Tag Archives: Mary Douglas

April 19, Jerusalem III: The Temple and Sacrifice

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A few years ago a romantic young Jerusalem rabbi explained on television how he would restore the sacrificial ritual of the Temple, once his organisation had taken charge of the site, an event he was confident would occur soon. He was convinced that this was what God wanted.

Scripture seems far less certain about Temple sacrifice; there are plenty of passages like this one:

You who wanted no sacrifice or oblation,

opened my ear;

you asked no holocaust or sacrifice for sin,

then I said, ‘Here I am! I am coming!’ (Psalm 40:6–7)

 

Yet the sacrificial dissection, burning and eating of animals by priest and people went on, day after day, year after year. Why? Mary Douglas suggested that sacrifice was a concrete form of telling the story of the Lord’s presence at the heart of the Temple and of his people. The body of the sacrificial animal ‘corresponding to the tabernacle in the holy nation’,[1] and its life and that of the people were  symbolically returned to God through the blood and vital parts offered at the altar, while the meat shared by priests and offerers expressed communion with God and each other.

The young rabbi’s plan is on hold for the foreseeable future. God wants neither elaborate ritual nor the innermost parts of animals; he wants faith (Hebrews 11); he wants the innermost parts of his servants to ascend to him in a living sacrifice (Romans 12:1).

We do not need to be in Jerusalem to make a morning offering!

MMB.

[1]    Mary Douglas: ‘Leviticus as Literature’, Oxford University Press, 1999; p 134.

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April 18, Jerusalem II: No Tame God.

The prophets insisted that the Temple was the place of God’s presence, not just the national shrine of Israel or Judah. Before a stone could be laid upon a stone, Nathan was sent to forbid David from building a house for the Lord (2 Samuel 7). God wanted it clear that he was the one God, and not to be tamed like a Canaanite god by offering sacrifices to force blessings from his hand; nor was he open to trickery like Zeus, who was taken in by Prometheus’ theft of fire;[1] no, he was:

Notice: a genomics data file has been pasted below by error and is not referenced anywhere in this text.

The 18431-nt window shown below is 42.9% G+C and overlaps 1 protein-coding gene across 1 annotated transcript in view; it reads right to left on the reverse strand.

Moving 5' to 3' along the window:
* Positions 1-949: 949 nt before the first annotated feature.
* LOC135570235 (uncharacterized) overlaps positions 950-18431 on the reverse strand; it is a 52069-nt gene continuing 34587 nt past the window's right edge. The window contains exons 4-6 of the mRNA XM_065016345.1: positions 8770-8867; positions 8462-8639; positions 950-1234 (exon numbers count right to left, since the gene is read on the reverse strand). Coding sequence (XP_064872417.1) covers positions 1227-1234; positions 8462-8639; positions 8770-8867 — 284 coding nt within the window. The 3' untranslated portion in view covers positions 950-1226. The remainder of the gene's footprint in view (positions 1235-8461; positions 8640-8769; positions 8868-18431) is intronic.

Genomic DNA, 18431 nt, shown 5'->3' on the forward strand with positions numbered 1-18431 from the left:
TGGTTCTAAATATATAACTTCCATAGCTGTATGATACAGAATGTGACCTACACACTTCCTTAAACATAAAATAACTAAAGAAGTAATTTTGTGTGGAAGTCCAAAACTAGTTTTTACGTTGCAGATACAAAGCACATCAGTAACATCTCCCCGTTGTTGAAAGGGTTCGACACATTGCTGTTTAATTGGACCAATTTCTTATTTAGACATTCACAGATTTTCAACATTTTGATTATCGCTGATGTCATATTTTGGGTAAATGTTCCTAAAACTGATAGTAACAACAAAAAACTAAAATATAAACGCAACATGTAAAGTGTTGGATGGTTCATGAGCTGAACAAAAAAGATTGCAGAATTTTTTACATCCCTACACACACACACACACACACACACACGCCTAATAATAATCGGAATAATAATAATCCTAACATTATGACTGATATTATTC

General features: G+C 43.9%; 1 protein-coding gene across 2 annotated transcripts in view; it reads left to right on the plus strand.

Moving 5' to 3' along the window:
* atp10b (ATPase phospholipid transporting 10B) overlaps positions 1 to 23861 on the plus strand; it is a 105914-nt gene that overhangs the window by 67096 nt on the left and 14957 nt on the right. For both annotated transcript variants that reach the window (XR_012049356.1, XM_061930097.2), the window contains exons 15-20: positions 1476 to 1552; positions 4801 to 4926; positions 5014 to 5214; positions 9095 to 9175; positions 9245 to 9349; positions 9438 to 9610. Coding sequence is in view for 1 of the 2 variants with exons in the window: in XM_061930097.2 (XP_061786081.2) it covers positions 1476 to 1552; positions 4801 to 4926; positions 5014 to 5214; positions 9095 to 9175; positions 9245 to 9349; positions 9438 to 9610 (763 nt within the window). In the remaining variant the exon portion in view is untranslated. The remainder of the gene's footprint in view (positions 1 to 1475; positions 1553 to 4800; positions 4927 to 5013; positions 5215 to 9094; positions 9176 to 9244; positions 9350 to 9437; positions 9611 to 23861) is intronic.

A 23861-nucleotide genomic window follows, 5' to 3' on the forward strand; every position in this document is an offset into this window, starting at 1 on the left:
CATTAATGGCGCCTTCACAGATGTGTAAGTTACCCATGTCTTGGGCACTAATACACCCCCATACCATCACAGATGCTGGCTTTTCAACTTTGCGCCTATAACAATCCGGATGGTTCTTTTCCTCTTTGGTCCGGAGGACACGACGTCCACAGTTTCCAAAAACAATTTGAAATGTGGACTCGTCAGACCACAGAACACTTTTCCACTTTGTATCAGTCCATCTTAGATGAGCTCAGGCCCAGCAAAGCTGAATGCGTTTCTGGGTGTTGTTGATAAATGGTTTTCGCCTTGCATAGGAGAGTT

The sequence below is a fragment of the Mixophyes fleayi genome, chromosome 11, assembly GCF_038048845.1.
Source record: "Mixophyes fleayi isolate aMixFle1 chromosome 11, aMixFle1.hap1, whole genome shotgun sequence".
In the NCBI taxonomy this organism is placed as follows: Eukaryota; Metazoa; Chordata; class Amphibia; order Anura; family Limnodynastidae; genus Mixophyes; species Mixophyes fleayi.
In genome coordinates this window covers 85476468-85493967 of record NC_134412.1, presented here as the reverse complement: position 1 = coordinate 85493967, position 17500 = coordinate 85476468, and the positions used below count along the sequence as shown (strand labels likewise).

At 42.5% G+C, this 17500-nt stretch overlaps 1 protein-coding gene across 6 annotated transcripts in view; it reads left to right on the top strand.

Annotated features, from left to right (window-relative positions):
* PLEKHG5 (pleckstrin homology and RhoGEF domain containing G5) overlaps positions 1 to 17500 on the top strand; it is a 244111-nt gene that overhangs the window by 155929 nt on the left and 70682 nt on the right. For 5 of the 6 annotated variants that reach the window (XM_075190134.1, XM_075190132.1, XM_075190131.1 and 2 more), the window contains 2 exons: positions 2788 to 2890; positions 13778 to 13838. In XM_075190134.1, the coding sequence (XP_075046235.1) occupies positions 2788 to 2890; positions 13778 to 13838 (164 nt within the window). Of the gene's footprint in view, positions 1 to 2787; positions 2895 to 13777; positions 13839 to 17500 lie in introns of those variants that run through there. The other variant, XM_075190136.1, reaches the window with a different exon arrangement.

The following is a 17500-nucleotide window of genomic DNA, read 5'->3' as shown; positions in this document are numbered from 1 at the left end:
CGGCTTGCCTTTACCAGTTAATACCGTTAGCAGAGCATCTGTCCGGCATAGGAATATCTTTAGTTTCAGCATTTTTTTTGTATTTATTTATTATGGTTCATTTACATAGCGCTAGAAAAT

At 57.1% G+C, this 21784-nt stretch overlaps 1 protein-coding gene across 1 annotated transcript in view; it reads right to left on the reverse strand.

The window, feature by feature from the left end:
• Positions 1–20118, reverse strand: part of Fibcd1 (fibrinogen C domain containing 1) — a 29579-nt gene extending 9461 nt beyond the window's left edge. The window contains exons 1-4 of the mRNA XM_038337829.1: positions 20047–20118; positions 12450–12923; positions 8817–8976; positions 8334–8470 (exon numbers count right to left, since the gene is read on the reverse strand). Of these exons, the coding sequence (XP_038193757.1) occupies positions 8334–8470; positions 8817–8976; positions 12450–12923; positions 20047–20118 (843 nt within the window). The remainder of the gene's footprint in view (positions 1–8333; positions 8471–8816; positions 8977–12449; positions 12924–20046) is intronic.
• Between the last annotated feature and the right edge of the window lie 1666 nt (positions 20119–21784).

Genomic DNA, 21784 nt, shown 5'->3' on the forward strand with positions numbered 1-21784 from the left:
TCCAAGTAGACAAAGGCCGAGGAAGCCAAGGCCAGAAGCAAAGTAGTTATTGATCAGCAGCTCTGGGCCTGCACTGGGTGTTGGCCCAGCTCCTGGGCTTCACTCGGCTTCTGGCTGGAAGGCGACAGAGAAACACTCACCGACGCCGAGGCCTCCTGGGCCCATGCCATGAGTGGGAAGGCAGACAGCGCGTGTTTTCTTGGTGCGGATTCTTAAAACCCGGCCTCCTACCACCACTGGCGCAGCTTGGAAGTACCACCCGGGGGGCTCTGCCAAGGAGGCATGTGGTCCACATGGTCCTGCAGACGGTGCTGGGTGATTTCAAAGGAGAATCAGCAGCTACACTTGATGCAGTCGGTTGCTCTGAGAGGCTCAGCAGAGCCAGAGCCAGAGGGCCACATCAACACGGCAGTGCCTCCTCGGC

‘Exodus’ terrifying concept of unbearable beauty and power, God known in the thunderstorm on Mount Sinai, God who warns Aaron not to come within the Holy of Holies improperly dressed, lest he die.’[2]

 

            This God sustained a Covenant relationship with Israel. He it was who took the initiative and sent down fire upon the landmark sacrifices of Abraham’s vigil or Elijah’s watch on Mount Carmel (Genesis 15; 1Kings 18). He would do the same for his fledgling Church at Pentecost, when the disciples were transformed, not destroyed, by fire (Acts 2:3); a few years later the fire of the Spirit was passed to Paul’s ordinand, Timothy, bringing him into the eternal life of the Trinity (2Timothy 1:6–11) .

May our light burn brightly so that our lives may point those we love and those we meet to that eternal life.

           MMB.

[1]    Paul Cartledge: ‘Olympic Self-Sacrifice’, in  ‘History Today’, 50, 10; October 2000,
Paul Cartledge, Olympic Self Sacrifice .
[2]    Mary Douglas: ‘Leviticus as Literature’, Oxford University Press, 1999; p 34.

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